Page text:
On January 10, 1941 there were, perhaps, many atheists in the city. By sunrise on January 11 there were many fewer.
Jill Jackson was a young girl living at home on the corner of Hyde Park Road and Forbury Street. On the night of January 10 Jill was huddled under the stairs of the house while all around was in flames. The terrific noise of the bombing, crumbling buildings and the terrific noise of glass being blown or sucked out of surrounding buildings was terrifying.
Her petrified mother was chanting under her breath: “Oh God, please save us. Dear God, please save us.”
Jill says: ‘In the morning we opened the front door and a massive bomb crater was right outside. Perhaps her prayers had been answered.’
Jill was nine at the time and attended school part-time. One week it was in the mornings, the following week in the afternoons. The family lived out of suitcases so they were ready and packed for a quick departure if needed.
As there was only a small yard at their house, they ran to public shelters if a raid was imminent. Jill was lucky as she was allowed to sleep at her friends and shared the shelter with her.
The smell of damp earth and condensation running down the walls is still sharp in her memory.
One evening the raiders came and there was no time to get to the shelter so the girls crouched down in a broom cupboard.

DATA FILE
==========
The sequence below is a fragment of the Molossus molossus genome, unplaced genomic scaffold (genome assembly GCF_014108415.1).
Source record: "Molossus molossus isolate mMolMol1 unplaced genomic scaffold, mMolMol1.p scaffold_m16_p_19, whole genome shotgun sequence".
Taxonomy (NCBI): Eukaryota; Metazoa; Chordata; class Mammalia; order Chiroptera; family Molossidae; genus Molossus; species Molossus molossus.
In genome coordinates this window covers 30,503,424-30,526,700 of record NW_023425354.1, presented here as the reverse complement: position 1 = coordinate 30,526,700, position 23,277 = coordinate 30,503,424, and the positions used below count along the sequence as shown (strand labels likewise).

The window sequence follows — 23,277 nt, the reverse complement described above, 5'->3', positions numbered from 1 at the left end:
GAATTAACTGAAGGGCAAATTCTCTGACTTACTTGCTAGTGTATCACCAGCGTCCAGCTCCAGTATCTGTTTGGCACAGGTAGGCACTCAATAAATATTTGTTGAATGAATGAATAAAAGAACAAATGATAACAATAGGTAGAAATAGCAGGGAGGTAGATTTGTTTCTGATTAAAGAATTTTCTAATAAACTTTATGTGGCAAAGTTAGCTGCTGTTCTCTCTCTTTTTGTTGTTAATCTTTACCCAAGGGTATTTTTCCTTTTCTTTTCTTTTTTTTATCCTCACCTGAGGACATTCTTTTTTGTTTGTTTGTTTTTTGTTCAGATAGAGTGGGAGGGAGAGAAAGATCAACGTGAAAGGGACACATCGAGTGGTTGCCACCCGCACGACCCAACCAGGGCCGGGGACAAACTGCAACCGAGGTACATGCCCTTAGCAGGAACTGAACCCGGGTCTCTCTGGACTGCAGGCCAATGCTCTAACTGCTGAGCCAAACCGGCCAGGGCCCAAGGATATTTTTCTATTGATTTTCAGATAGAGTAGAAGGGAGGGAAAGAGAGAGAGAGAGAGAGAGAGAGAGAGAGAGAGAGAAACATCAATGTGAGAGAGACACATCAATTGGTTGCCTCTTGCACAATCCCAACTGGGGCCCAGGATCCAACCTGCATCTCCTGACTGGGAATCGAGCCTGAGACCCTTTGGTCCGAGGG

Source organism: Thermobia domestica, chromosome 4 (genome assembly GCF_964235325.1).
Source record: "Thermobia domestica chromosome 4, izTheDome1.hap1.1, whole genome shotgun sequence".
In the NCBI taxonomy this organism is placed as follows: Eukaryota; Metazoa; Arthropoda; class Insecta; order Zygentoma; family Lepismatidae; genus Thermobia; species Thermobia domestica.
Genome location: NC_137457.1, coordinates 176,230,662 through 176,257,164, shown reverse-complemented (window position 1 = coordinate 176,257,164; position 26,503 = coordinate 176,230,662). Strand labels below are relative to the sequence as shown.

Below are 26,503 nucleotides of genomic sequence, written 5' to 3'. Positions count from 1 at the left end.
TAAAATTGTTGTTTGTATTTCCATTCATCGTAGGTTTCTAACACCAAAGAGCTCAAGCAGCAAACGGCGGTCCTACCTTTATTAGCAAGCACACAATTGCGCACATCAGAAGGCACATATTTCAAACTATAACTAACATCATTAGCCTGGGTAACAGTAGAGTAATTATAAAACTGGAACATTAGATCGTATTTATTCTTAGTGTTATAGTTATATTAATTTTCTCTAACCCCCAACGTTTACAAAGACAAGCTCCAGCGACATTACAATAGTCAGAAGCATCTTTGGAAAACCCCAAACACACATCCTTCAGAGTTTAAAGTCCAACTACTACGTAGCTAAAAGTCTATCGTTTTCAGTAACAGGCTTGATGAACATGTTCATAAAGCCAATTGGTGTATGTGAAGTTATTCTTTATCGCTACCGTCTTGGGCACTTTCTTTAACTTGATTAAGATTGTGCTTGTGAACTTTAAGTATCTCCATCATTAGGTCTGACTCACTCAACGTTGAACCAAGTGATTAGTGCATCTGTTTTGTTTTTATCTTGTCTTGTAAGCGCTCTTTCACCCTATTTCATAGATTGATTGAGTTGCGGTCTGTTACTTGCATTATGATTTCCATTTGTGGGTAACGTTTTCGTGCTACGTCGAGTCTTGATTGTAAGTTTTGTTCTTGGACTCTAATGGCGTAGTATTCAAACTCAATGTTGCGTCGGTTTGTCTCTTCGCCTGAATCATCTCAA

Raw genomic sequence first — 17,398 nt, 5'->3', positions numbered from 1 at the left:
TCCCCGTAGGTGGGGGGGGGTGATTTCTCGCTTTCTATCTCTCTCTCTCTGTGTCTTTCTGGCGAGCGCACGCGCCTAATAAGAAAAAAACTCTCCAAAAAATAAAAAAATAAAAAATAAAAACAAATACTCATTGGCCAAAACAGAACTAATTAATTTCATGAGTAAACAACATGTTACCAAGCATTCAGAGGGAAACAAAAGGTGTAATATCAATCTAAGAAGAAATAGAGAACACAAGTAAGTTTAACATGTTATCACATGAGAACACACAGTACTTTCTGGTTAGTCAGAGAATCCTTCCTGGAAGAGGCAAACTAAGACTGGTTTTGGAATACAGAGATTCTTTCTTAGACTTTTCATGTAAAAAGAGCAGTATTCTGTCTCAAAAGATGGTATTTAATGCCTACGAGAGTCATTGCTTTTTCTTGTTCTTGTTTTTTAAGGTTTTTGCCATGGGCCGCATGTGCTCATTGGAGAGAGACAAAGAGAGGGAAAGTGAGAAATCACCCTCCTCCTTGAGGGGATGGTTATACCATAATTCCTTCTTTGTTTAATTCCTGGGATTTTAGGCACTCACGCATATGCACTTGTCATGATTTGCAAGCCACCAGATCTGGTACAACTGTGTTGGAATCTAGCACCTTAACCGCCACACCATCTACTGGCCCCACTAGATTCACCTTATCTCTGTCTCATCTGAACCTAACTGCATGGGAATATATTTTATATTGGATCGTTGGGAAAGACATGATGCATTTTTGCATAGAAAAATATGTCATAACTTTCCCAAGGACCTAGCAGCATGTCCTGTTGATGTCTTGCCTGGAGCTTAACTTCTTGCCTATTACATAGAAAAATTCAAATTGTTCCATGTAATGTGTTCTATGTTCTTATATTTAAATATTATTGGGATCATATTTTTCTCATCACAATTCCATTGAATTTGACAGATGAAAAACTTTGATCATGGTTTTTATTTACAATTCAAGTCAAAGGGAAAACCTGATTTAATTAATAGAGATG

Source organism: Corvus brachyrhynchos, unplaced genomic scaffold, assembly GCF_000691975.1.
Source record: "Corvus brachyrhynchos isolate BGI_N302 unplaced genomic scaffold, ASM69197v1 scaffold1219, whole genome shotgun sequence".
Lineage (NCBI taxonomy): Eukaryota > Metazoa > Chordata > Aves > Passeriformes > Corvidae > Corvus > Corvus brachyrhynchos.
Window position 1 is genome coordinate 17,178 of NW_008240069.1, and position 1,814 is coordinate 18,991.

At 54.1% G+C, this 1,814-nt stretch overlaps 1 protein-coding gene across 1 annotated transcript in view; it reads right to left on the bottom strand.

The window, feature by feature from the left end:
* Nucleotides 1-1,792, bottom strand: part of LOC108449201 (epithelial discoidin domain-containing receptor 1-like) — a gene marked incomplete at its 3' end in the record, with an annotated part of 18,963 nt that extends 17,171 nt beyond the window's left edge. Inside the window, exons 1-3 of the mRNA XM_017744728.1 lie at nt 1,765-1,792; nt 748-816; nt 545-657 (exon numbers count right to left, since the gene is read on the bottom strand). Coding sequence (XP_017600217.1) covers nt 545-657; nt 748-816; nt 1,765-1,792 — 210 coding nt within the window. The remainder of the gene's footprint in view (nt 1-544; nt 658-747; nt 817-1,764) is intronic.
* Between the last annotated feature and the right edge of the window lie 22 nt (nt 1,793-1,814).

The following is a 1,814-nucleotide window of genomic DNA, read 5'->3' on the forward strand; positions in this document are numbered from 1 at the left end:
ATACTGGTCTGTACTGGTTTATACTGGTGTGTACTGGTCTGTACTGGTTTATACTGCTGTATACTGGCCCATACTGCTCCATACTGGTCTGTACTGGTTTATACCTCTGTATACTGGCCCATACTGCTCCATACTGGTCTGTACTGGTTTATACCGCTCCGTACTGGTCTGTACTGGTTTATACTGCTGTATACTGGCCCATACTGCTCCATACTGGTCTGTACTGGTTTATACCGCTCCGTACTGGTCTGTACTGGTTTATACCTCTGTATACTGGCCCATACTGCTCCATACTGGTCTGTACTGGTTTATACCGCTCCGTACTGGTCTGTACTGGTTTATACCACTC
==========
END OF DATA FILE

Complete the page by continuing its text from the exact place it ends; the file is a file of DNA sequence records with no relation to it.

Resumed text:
Jill’s father, Patsy Jackson, remained in bed. ‘If Hitler thinks he’s getting me out of my bed at this time of night he’s got another think coming,’ he shouted. He remained in bed, windows or not.
Patsy was the manager of the wholesale fish market in Surrey Street, JB Handley & Son.
Jill’s older brother had suffered from double pneumonia and pleurisy and nearly lost his life. Through this he was not considered for call-up. He joined the National Fire Service and was in the thick of it on the night of January 10, 1941. Apart from fighting fires he was pulling out bodies from around the Guildhall area for some time.
A few days after the January 10 wartime blitz, Jill and her mother walked along Commercial Road, or what was left of it.
It was difficult walking on the rubble and the pavement and the kerb were indistinguishable. The LDB (Landport Drapery Bazaar) had gone but it gladdened residents’ hearts to see Home & Colonial was still trading.
For years after the war Jill and her pals used the bombsites as playgrounds. It was no wonder all the boys seemed to have plasters on their knees!
In 2013 Jill, then a widow, married former naval officer and regular correspondent to this column, Doug Barlow, on his 85th birthday.